... examine the matter more closely. The ground proves to be covered with minute gray spirals of herbage, like a crop of vegetable corkscrews, an inch or two in height, and to all appearance dry as wool. This is the "grama" or "buffalo-grass," and, despite its look of utter desiccation, is highly nutritious. It is almost the entire winter dependence of the buffalo-herds, and domestic cattle soon learn to prefer it to all other feed. Its existence, together with the ...
— The Atlantic Monthly, Volume 14, No. 85, November, 1864 • Various

... humanity. Fines and imprisonment impend over us, for exercising one of the holiest charities of our religion. Virtue and humanity are legislated into crime. Let us meet the issue like men! Let us assert our utter abhorrence of all human laws, that compel us to violate the common law of humanity and justice; and by so acting assert the broad principles of the Declaration of American Independence, and the letter and spirit of ...
— The Duty of Disobedience to the Fugitive Slave Act - Anti-Slavery Tracts No. 9, An Appeal To The Legislators Of Massachusetts • Lydia Maria Child

... and repudiating commuters, in the old way of bullying, coaxing, and "soft-sawdering," have proved to be utter failures. The united forces of a conductor and two brakesmen of the Morris and Essex R.R. proved, in a late instance of a member of the Fat Men's Club, quite inadequate to the ejection of that person ...
— Punchinello, Vol. 1, No. 16, July 16, 1870 • Various

... a map of his travels, which Champlain now produced, desiring him to explain it to his questioners; but his assurance failed him, and he could not utter a word. ...
— Pioneers Of France In The New World • Francis Parkman, Jr.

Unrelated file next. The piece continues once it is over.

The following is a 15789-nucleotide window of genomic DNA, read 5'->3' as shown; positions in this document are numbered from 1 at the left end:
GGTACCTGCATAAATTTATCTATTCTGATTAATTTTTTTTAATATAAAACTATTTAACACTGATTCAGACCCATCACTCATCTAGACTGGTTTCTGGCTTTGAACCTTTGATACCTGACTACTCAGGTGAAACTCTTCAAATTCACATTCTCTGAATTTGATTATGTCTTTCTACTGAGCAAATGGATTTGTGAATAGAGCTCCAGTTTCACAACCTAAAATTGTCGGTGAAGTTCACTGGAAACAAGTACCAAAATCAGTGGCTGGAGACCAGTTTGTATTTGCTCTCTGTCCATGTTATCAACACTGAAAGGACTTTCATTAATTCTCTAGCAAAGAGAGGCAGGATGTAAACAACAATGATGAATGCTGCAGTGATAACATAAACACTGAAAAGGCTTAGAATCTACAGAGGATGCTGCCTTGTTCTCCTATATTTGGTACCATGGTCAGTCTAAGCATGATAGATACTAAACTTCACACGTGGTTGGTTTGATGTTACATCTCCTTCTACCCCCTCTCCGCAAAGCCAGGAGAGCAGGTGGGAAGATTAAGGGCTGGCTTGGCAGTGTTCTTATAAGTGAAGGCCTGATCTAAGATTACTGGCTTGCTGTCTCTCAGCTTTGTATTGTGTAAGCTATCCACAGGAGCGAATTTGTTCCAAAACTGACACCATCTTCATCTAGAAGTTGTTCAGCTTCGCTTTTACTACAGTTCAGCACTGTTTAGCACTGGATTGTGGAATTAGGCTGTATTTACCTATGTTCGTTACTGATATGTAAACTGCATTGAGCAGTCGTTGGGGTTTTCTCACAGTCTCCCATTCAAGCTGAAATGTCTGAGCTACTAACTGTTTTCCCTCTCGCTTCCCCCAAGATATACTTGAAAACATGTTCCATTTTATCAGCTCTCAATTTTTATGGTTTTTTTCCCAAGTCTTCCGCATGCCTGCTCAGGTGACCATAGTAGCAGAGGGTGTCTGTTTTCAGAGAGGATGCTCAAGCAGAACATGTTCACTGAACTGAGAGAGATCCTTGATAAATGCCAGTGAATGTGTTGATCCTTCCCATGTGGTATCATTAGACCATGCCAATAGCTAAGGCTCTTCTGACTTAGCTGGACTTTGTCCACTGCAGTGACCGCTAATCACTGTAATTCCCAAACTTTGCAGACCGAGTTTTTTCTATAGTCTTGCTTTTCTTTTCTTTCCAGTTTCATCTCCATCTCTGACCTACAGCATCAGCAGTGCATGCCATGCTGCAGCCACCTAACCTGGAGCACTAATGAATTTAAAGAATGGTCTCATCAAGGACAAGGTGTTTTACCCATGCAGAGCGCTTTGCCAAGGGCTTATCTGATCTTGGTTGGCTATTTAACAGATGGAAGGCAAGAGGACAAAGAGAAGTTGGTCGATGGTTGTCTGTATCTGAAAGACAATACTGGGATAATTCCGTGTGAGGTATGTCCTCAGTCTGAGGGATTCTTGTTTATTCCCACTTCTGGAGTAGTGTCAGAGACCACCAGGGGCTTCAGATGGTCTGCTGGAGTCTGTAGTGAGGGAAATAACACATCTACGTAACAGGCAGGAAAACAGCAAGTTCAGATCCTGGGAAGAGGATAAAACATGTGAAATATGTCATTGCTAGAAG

... sentence, that deep musical voice should fall on eternal silence. All this while he had been working at lectures and boys' books, when, as he said, "a thousand songs are singing in my heart that will certainly kill me if I do not utter them soon." One of the thousand, "Sunrise," he uttered with a temperature of 104 degrees burning out his life, but it is full of the rapture ...
— Literary Hearthstones of Dixie • La Salle Corbell Pickett

... dead pause, a most solemn silence. In vain Venetia struggled to look calm and unconcerned; every instant she felt the blood mantling in her cheek with a more lively and spreading agitation. She dared not look up; it was not possible to utter a word to turn the conversation. She felt utterly confounded and absolutely mute. At length, Lady Annabel spoke. Her tone was severe and choking, very different to ...
— Venetia • Benjamin Disraeli

... did not utter a word. Although he looked straight at his cousin he did not appear to know that Rodney was talking to him, for his mind was ...
— True To His Colors • Harry Castlemon

... Captain Scoresby, was one of a very singular nature. His ship had been separated by the ice, from that of his father for some time; and he was looking for her every day, with great anxiety. At length, one evening, to his utter astonishment, he saw her suspended in the air in an inverted position, traced on the horizon in the clearest colours, and with the most distinct and perfect representation. He sailed in the direction in which he saw this visionary ...
— Thaumaturgia • An Oxonian

... could do in a day, rather than upon how well the work was done. Thoroughness was at a discount on every hand; production at a premium. It made no difference in what direction I went, the result was the same: the cry was always for quantity, quantity! And into this atmosphere of almost utter disregard for quality I brought my ideas of Dutch thoroughness and my conviction that doing well whatever I did was to count as a cardinal ...
— The Americanization of Edward Bok - The Autobiography of a Dutch Boy Fifty Years After • Edward William Bok